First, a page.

Triceps Tendon Ruptures


A triceps tendon rupture occurs when the tendon tears or avulses from its insertion point on the olecranon, resulting in difficulty or inability to extend the elbow against gravity or resistance. Complete ruptures involving all three heads of the triceps tendon (long, lateral, and medial) typically require surgical intervention. Partial tears may be tolerated in patients with low functional demands.


Origin The triceps brachii muscle has three heads:

  • Long Head: Originates from the infraglenoid tubercle of the scapula.
  • Lateral Head: Arises from the upper margin of the radial groove of the humerus.
  • Medial Head: Originates below the lateral margin of the radial groove, which contains the radial nerve, covering the entire rear surface of the lower part of the humerus.

Insertion In the distal third of the posterior arm, the lateral and long heads form the superficial tendinous part of the triceps insertion on the posterior surface of the olecranon. The medial head (deep part of the triceps) inserts onto the olecranon through both muscular and tendinous fibers.

The superficial tendon has two components as it approaches the insertion area:

  • Lateral Component: Expansive, relatively thin, and continuous with the anconeus muscle and fascia.
  • Medial Component: Thicker than the lateral aspect, forming the proper triceps tendon that inserts directly onto the olecranon.

In some cases, a distinct interval exists between the lateral triceps expansion and the medial triceps tendon, known as triceps decussation, located along the crest of the ulna. The deep tendon is covered by thin muscle fibers medially and laterally. The deep medial head of the triceps has a broad, flat tendon centrally and laterally, while medially it is a narrow, thickened tendon.

Magnetic resonance imaging (MRI) often shows a bipartite insertion between the deep and superficial tendons of the triceps into the olecranon. All three heads of the triceps contribute to forming the dome-shaped triceps olecranon footprint.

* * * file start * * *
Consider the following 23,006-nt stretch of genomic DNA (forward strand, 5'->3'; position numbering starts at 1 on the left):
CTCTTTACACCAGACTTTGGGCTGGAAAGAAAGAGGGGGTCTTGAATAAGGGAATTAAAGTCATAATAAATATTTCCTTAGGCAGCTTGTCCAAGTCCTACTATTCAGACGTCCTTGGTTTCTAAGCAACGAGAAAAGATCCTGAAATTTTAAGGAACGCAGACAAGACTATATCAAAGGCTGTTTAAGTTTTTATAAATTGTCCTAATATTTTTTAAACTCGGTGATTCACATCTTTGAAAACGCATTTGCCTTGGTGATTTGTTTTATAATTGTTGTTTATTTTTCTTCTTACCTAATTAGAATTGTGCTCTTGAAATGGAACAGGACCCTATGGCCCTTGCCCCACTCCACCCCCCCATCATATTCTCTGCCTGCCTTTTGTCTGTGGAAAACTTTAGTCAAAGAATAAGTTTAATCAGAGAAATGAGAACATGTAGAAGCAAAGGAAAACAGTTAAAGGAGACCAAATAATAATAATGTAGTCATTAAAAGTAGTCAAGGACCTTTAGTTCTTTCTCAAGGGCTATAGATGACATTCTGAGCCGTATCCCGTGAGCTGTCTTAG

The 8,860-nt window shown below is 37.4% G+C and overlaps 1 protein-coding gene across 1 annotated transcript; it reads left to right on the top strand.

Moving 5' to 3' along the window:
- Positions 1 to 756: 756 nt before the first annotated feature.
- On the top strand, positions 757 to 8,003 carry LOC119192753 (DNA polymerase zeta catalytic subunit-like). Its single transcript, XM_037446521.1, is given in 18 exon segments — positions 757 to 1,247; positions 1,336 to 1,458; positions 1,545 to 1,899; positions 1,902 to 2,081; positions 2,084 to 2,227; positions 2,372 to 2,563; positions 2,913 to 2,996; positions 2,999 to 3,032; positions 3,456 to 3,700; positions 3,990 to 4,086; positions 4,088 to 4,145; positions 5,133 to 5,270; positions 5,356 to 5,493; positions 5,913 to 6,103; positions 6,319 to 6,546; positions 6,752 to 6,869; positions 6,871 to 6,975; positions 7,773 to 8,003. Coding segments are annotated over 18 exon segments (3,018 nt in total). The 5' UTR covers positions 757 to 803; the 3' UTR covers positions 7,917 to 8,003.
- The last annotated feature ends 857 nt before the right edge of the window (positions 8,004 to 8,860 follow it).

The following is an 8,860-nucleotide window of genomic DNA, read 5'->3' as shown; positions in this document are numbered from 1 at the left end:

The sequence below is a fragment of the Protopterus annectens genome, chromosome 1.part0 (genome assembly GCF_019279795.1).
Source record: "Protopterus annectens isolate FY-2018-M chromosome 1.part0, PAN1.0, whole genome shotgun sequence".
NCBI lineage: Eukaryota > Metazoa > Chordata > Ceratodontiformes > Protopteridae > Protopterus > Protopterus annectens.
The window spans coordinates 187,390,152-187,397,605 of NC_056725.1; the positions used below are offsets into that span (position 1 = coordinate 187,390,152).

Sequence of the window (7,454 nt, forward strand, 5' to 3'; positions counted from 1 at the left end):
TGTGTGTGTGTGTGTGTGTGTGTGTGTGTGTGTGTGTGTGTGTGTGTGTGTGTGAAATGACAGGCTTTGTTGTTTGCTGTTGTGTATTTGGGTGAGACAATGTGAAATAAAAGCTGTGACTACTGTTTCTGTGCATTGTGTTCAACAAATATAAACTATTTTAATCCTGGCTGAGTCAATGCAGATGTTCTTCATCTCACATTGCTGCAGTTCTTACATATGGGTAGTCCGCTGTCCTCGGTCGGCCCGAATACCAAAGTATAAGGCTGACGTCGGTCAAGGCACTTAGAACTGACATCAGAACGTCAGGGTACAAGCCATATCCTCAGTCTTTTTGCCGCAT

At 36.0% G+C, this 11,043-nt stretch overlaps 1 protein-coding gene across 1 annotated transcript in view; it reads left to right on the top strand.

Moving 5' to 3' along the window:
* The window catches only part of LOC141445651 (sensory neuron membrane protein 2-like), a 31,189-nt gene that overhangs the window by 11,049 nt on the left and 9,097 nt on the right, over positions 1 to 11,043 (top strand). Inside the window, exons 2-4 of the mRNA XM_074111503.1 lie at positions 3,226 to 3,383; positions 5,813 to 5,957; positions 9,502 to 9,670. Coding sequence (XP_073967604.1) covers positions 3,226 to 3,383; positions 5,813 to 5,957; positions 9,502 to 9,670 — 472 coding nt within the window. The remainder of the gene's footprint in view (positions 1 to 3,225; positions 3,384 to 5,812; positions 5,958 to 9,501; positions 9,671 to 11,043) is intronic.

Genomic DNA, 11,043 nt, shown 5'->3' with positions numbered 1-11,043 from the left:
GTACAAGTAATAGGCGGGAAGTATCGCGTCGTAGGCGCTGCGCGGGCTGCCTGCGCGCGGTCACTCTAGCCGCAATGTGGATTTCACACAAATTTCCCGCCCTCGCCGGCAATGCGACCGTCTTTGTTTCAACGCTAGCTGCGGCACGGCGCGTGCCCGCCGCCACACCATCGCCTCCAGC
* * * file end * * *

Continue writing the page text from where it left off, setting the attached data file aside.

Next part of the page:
Triceps tendon ruptures are usually caused by a sudden, forceful contraction of the triceps muscle against resistance or direct trauma to the elbow. The injury can be associated with other conditions such as olecranon bursitis or systemic diseases like rheumatoid arthritis.

Natural History

If untreated, complete ruptures can lead to significant weakness in elbow extension and functional impairment. Partial tears may heal with conservative treatment in patients with lower functional demands, but they might also lead to chronic pain and weakness if not properly managed.

Patient History and Physical Findings

Patients typically present with:

  • Sudden onset of pain at the back of the elbow.
  • A popping or snapping sensation at the time of injury.
  • Swelling and bruising around the elbow.
  • Palpable gap or defect above the olecranon.
  • Difficulty or inability to extend the elbow against gravity or resistance.

Imaging and Other Diagnostic Studies

  • X-Rays: May show an avulsion fracture of the olecranon.
  • MRI: Useful for confirming the diagnosis, assessing the extent of the tear, and identifying any associated injuries. MRI often demonstrates a bipartite insertion between the deep and superficial components of the triceps tendon into the olecranon.

Differential Diagnosis

  • Olecranon bursitis
  • Distal humerus fracture
  • Elbow dislocation
  • Lateral epicondylitis
  • Medial epicondylitis

Nonoperative Management

  • Indications: Partial tears in patients with low functional demands.
  • Treatment: Immobilization in a splint or brace followed by a gradual rehabilitation program focusing on restoring range of motion and strengthening the triceps muscle.

Surgical Management

Indications: Complete ruptures or partial tears in patients with high functional demands.

Procedure: Reattachment of the triceps tendon to the olecranon using suture anchors, transosseous sutures, or other fixation methods. Postoperative rehabilitation includes immobilization followed by gradual range of motion and strengthening exercises.

Postoperative Care

  • Immobilization: The elbow is typically immobilized in a splint or brace for several weeks to allow for initial healing.
  • Rehabilitation: Gradual range of motion exercises begin after immobilization, followed by progressive strengthening exercises to restore full function.


With appropriate treatment, most patients can expect to regain full strength and function in the affected arm. Early diagnosis and intervention are critical to achieving the best outcomes and preventing long-term disability.


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